We feed the birds sunflowers. In turn the birds plant sunflowers for our bees. So yes the birds and the bees are connected once again. The cycle goes on in many many different scenarios every single day of every season.
Lots of bloggers have been asking about beekeeping. I'll give you the readers disgest version of how it works. First we set up the hive and order bees, this is best done in the fall or early spring. I was on the late side getting my bees and got lucky to find some.
The bee packages are usually 3 pounds of bees of all ages and a mated queen comes with the package. During the winter bee brood production is a trickle, so spring has the ramp up so the package bee people can grow bees to sell. Therefore late spring is when one getting a bee package. The bad news on this is our best pollen source is Tulip Poplar and it was finished before we got our bee package.
Once the bees have been placed in the hive along with the caged queen. She is protected so the workers can get used to her, otherwise they might kill her. After 3 days she is released. First the worker bees have to draw comb on the new foundation and start collecting pollen and nectar before she starts laying eggs. Depending on how the workers are doing and the weather it could take a week or longer for them to draw out the comb.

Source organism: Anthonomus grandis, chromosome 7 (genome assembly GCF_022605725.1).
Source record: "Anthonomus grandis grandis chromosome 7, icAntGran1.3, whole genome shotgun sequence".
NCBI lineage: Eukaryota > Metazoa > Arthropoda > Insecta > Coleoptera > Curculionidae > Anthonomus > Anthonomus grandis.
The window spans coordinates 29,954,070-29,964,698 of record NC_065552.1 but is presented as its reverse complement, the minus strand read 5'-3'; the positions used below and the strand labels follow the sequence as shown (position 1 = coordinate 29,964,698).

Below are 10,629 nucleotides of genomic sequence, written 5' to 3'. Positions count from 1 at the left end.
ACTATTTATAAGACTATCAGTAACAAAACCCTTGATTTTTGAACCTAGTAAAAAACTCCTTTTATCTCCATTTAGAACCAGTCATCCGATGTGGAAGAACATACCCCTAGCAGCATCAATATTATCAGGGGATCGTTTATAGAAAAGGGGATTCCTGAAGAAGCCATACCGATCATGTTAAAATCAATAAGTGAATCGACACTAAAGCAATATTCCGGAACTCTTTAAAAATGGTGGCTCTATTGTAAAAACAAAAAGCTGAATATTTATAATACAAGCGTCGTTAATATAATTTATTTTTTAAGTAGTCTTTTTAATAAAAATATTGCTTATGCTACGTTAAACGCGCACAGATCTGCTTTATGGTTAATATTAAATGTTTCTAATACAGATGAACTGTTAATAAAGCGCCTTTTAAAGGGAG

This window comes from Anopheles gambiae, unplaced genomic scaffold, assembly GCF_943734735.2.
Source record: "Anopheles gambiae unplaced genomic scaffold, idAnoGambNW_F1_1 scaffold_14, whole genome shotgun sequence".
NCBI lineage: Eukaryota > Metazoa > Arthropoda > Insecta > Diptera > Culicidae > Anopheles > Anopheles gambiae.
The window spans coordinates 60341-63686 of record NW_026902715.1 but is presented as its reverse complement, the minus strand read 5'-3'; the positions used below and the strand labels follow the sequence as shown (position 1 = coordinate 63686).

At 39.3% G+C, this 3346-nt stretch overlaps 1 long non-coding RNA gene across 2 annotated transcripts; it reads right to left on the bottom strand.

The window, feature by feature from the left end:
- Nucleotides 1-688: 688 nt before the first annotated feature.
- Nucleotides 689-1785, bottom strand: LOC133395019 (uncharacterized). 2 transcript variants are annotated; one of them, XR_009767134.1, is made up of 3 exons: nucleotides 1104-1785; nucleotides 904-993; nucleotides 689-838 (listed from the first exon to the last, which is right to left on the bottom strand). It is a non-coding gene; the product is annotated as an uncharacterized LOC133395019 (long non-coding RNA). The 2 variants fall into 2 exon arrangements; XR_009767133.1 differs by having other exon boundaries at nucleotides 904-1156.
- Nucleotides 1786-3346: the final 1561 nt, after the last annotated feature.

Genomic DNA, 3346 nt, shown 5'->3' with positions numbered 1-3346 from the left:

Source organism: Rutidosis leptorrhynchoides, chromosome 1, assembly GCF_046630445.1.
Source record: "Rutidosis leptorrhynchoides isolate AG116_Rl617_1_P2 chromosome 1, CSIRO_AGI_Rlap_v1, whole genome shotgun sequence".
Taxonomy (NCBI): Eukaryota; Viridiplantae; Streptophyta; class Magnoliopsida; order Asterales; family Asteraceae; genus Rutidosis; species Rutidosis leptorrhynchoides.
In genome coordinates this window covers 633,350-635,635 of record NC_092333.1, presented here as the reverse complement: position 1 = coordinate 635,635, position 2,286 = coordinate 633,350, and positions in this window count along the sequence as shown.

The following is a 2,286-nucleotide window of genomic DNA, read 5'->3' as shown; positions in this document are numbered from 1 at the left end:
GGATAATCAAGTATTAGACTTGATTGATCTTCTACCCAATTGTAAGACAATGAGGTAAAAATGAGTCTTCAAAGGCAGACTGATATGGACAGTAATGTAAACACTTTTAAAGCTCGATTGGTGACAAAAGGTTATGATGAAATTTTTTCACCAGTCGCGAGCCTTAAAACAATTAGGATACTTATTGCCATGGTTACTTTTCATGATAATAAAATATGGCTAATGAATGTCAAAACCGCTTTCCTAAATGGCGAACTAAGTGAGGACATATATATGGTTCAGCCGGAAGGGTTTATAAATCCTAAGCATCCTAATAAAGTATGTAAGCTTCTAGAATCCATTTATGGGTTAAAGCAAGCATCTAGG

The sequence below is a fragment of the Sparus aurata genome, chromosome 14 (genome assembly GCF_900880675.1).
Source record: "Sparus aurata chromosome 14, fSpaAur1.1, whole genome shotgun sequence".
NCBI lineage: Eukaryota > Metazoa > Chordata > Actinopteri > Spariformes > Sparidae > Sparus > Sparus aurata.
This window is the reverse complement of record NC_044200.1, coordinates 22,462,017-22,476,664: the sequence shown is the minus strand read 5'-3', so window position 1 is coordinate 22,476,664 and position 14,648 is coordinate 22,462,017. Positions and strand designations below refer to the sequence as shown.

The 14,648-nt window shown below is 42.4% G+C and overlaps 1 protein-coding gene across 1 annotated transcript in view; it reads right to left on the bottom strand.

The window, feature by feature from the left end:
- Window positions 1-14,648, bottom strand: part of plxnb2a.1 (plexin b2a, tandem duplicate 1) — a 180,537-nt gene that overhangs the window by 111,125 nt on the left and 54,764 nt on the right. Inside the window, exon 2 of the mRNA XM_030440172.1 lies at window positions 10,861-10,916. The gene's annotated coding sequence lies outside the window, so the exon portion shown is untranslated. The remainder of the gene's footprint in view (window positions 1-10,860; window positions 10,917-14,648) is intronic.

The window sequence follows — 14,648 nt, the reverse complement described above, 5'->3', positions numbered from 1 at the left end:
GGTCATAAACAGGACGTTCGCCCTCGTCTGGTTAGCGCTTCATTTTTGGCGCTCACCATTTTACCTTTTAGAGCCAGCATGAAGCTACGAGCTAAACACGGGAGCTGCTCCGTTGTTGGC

In the comb the bees store pollen, nectar, honey and brood. Below is a little information about the bees I borrowed from a beekeeping website.
There is only one queen per hive. The queen is the only bee with fully developed ovaries. A queen bee can live for 3-5 years. The queen mates only once with several male (drone) bees, and will remain fertile for life. She lays up to 2000 eggs per day. Fertilized eggs become female (worker bees) and unfertilized eggs become male (drone bees). When she dies or becomes unproductive, the other bees will "make" a new queen by selecting a young larva and feeding it a diet of "royal jelly". For queen bees, it takes 16 days from egg to emergence.
All worker bees are female, but they are not able to reproduce. Worker bees live for 4-9 months during the winter season, but only 6 weeks during the busy summer months (they literally work themselves to death). Nearly all of the bees in a hive are worker bees. A hive consists of 20,000 - 30,000 bees in the winter, and over 60,000 - 80,000 bees in the summer. The worker bees sequentially take on a series of specific chores during their lifetime: housekeeper; nursemaid; construction worker; grocer; undertaker; guard; and finally, after 21 days they become a forager collecting pollen and nectar. For worker bees, it takes 21 days from egg to emergence. The worker bee has a barbed stinger that results in her death following stinging, therefore, she can only sting once.
These male bees are kept on standby during the summer for mating with a virgin queen. Because the drone has a barbed sex organ, mating is followed by death of the drone. There are only 300-3000 drones in a hive. The drone does not have a stinger. Because they are of no use in the winter, drones are expelled from the hive in the autumn.
So when do we get honey? The new beehive needs to build up strength the first year and needs all the honey they can make to survive the winter. So if the bees do well and over winter we might get to collect some honey this time NEXT YEAR.